I work on SONAR. As such a great deal of what I do is natural language processing and data mining. It’s a fairly heavily studied field in academia and it would be madness for me to not draw on that fact. Eventually I’d like to feed back into it too – we do a bunch of interesting things in SONAR and I’m reasonably confident that we can isolate enough of it into things we can share without giving the entire game away (we need to sell the product after all, so giving away the entire workings of it is non ideal).

I’ve got to say. It’s a pretty frustrating process.

Part of the problem is what I’ve come to refer to as the “Academic firewall of doom”. Everything lives behind paid subscriptions. Moreover, it lives behind exhorbitantly priced paid subscriptions. Even worse: None of the ludicrous quantities of money I’d be paying for these subscriptions if I choose to pay for them would go to the authors of the papers. The problems of academic publishing are well known. So assuming I don’t want to pay the cripplingly high fees for multiple journals, I have to either rely on the kindness of authors in publishing their papers on their own websites (a practice I’m not certain of the legal status of but am exceedingly grateful for), or if they have not done so pay close to $100 for a copy of the paper. Before I know if the paper actually contains the information I need. Another unrelated problem which is currently being discussed on reddit in response to an older article by Bill Mill is that very few of the papers I depend on for ideas come with reference implementations of the algorithms they describe. I understand the reasons for this. But nevertheless, it’s very problematic for me. The thing is: Most of these papers don’t work nearly as universally as one might like to believe. They frequently contain algorithms which have been… let’s say, empirically derived. Take for example the punkt algorithm which I’m currently implementing (which has an implementation in NLTK, which at least gives me confidence that it works. I’m trying not to look at it too much though due to its GPLed nature). It starts out with a completely legitimate and theoretically justified statistic to do with colocations. That’s fine. Except it turns out that it doesn’t work that well. So they introduce a bunch of additional weightings to fuzz the numbers into something that does work and then through experimentation arrive at a test statistic which does a pretty good job (or so they claim). That’s fine. It’s how I often work too. I’m certainly not judging them for that. But it does mean that I’m potentially in for a lot of work to reproduce the results of the paper (hopefully only a couple of days of work. But that’s a lot compared to firing up the reference implementation) for very uncertain benefits. And additionally it means that if it doesn’t work I don’t know whose fault it is – mine or the algorithm’s. So then if it doesn’t work I have to make a decision whether to spend time debugging or to cut my losses and run. It should also be noted that negative results are, for whatever reason, the overwhelming majority. I’ve written enough similar things that actually work (at least some of which are based on papers) that I choose to believe that at least not all of these are due to my incompetence. So, to recap, I’m in a situation where in order to find out if any given paper is useful to me I need to a) Spend near to$100 if I’m unlucky and b) In the event that the paper actually does contain what I want, take several days of work to implement its results and c) In the common case get negative results and even then not be certain about the validity of them so potentially spend more time debugging.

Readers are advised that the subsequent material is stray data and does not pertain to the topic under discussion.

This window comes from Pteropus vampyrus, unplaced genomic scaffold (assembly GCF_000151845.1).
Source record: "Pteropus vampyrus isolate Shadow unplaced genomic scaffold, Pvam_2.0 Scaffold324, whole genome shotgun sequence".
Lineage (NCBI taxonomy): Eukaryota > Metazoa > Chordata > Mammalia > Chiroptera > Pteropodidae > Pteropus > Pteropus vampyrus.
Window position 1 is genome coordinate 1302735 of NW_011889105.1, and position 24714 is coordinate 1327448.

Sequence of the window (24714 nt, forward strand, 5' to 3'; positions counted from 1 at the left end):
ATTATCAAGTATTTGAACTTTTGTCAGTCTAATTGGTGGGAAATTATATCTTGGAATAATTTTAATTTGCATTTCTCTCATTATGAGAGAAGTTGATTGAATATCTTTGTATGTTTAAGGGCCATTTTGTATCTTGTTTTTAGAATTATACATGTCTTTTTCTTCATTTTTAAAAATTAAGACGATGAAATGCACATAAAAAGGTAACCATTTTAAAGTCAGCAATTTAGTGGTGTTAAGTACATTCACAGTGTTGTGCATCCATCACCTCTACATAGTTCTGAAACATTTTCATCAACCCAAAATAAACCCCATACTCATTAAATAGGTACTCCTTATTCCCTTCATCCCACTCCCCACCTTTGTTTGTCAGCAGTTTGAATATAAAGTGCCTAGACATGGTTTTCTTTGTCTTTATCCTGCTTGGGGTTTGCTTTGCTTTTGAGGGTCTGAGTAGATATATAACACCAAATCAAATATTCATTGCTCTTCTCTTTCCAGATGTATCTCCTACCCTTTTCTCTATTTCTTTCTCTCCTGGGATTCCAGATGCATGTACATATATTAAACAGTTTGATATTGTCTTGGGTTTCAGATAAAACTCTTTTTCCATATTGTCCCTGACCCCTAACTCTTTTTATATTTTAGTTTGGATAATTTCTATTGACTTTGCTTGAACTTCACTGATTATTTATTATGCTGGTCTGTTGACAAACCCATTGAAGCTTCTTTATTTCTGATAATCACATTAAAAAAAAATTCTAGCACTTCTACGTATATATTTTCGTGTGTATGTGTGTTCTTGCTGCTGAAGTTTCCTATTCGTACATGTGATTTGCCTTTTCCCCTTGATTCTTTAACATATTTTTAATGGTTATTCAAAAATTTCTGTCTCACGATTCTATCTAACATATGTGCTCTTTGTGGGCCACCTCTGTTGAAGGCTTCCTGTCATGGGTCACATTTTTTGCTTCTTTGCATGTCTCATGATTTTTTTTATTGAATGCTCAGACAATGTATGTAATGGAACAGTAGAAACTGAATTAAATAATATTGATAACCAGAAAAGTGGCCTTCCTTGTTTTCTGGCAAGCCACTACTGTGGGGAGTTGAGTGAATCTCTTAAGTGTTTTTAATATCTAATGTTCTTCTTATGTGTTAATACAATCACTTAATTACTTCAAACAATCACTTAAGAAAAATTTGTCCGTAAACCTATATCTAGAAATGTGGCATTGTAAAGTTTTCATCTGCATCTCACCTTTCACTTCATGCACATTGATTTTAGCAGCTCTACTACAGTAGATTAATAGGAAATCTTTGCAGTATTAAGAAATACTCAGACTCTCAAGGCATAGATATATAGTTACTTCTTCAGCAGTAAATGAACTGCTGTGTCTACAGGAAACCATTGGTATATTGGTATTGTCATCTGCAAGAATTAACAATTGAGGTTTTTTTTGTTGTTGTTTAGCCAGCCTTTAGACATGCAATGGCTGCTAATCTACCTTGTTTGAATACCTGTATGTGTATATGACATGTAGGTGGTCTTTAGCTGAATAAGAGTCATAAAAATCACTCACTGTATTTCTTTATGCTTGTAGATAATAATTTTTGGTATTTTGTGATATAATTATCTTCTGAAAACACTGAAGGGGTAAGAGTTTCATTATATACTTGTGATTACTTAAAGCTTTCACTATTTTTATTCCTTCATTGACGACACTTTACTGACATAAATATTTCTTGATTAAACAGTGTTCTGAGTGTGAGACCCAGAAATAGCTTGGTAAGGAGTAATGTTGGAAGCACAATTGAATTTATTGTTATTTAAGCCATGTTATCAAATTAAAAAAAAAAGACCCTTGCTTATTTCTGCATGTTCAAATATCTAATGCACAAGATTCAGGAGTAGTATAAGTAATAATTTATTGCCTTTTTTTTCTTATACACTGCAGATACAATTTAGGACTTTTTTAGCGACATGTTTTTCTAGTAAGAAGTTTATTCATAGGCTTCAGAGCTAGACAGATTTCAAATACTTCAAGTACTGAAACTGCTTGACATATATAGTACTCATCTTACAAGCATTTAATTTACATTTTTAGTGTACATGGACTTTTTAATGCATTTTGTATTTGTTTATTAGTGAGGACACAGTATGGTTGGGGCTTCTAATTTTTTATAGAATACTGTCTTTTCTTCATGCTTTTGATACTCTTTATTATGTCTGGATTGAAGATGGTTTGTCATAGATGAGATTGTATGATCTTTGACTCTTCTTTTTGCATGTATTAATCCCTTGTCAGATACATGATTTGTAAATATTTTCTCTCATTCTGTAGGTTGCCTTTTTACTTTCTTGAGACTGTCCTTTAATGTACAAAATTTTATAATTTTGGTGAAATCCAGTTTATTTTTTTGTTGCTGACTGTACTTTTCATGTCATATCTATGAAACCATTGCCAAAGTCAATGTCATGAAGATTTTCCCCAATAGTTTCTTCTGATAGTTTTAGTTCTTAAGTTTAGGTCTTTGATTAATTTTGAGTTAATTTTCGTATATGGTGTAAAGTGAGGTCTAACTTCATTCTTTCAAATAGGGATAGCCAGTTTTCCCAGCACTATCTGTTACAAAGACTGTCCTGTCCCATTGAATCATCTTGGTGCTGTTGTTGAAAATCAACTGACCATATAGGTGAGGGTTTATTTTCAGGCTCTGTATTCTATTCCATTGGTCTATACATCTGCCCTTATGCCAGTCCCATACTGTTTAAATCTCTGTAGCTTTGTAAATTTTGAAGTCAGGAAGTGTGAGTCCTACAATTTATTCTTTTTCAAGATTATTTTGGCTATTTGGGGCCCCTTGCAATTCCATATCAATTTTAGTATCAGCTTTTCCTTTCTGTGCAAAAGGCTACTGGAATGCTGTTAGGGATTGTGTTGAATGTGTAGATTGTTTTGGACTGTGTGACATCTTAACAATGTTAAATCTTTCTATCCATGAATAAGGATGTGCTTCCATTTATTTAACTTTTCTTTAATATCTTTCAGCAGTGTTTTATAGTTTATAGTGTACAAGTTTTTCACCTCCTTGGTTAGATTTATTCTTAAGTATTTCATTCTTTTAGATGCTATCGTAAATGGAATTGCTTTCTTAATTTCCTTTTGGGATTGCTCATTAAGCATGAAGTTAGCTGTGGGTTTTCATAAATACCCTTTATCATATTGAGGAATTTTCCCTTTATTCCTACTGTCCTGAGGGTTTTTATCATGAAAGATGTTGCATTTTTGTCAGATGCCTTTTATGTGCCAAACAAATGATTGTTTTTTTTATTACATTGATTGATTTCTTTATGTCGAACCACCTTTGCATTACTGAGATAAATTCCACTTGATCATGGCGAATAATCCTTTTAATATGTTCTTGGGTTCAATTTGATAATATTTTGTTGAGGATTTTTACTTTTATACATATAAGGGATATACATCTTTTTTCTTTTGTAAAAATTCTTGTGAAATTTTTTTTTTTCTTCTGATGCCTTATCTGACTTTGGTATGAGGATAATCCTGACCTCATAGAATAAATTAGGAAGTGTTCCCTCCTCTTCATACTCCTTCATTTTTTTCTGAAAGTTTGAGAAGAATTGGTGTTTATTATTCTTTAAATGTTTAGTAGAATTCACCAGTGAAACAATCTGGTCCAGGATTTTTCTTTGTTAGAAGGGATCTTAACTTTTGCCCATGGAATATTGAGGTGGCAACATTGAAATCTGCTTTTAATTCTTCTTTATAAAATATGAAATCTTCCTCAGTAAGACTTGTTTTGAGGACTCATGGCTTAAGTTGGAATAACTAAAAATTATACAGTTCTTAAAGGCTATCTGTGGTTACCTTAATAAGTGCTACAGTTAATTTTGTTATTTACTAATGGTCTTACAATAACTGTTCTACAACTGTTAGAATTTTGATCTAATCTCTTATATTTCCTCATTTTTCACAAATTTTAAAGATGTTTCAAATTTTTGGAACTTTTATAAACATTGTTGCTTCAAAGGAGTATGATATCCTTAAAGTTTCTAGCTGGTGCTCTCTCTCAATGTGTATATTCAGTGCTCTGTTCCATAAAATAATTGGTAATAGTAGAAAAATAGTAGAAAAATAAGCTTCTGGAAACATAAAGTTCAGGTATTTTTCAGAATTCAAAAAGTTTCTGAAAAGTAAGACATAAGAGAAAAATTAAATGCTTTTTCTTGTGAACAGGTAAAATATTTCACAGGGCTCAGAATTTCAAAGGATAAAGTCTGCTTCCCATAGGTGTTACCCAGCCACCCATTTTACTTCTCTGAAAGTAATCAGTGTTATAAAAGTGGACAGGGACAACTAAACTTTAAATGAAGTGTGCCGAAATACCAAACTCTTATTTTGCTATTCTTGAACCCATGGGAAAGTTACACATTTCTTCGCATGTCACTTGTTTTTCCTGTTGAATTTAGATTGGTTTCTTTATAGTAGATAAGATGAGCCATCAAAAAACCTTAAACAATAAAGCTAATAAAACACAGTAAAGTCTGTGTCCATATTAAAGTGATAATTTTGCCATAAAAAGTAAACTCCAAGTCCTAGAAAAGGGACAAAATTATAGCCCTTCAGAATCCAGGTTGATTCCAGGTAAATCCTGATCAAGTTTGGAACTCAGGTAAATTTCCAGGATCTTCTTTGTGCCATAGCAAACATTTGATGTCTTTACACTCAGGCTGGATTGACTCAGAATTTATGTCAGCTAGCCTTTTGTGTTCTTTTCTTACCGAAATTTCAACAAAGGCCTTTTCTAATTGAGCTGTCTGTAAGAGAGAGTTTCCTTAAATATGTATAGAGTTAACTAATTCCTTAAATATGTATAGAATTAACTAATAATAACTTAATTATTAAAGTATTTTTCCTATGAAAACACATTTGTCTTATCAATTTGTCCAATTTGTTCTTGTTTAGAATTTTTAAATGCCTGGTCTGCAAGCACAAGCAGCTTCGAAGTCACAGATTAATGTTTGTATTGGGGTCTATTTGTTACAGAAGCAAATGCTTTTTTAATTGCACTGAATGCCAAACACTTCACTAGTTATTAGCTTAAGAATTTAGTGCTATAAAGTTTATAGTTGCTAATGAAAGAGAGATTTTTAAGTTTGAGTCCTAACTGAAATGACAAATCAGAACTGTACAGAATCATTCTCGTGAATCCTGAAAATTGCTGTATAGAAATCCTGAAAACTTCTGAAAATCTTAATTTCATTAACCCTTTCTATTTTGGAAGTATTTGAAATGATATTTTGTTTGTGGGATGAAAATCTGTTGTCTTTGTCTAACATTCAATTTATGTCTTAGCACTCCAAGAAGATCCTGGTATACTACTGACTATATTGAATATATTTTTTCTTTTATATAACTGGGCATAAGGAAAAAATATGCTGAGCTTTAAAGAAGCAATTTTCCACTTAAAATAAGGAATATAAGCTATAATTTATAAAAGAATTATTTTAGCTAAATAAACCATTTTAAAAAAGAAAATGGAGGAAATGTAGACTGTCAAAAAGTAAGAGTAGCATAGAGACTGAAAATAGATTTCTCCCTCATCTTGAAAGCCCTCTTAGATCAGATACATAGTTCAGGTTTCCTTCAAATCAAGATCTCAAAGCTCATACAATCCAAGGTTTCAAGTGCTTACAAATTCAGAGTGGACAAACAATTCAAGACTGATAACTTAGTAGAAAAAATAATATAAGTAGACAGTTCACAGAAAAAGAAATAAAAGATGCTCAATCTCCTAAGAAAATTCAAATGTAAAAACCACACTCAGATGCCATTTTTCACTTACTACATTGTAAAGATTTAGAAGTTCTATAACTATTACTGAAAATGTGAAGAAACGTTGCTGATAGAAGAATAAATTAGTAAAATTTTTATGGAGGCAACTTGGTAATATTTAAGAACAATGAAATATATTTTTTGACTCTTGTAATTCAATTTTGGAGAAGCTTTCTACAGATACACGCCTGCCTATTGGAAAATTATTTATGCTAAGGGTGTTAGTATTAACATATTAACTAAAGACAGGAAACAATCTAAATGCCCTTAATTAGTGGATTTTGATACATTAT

So the common case is designed in such a way as to cost me a significant amount of money and effort and is unlikely to yield positive results. You can understand why I might find this setup a bit problematic.

This entry was posted in programming, Science and tagged , on by .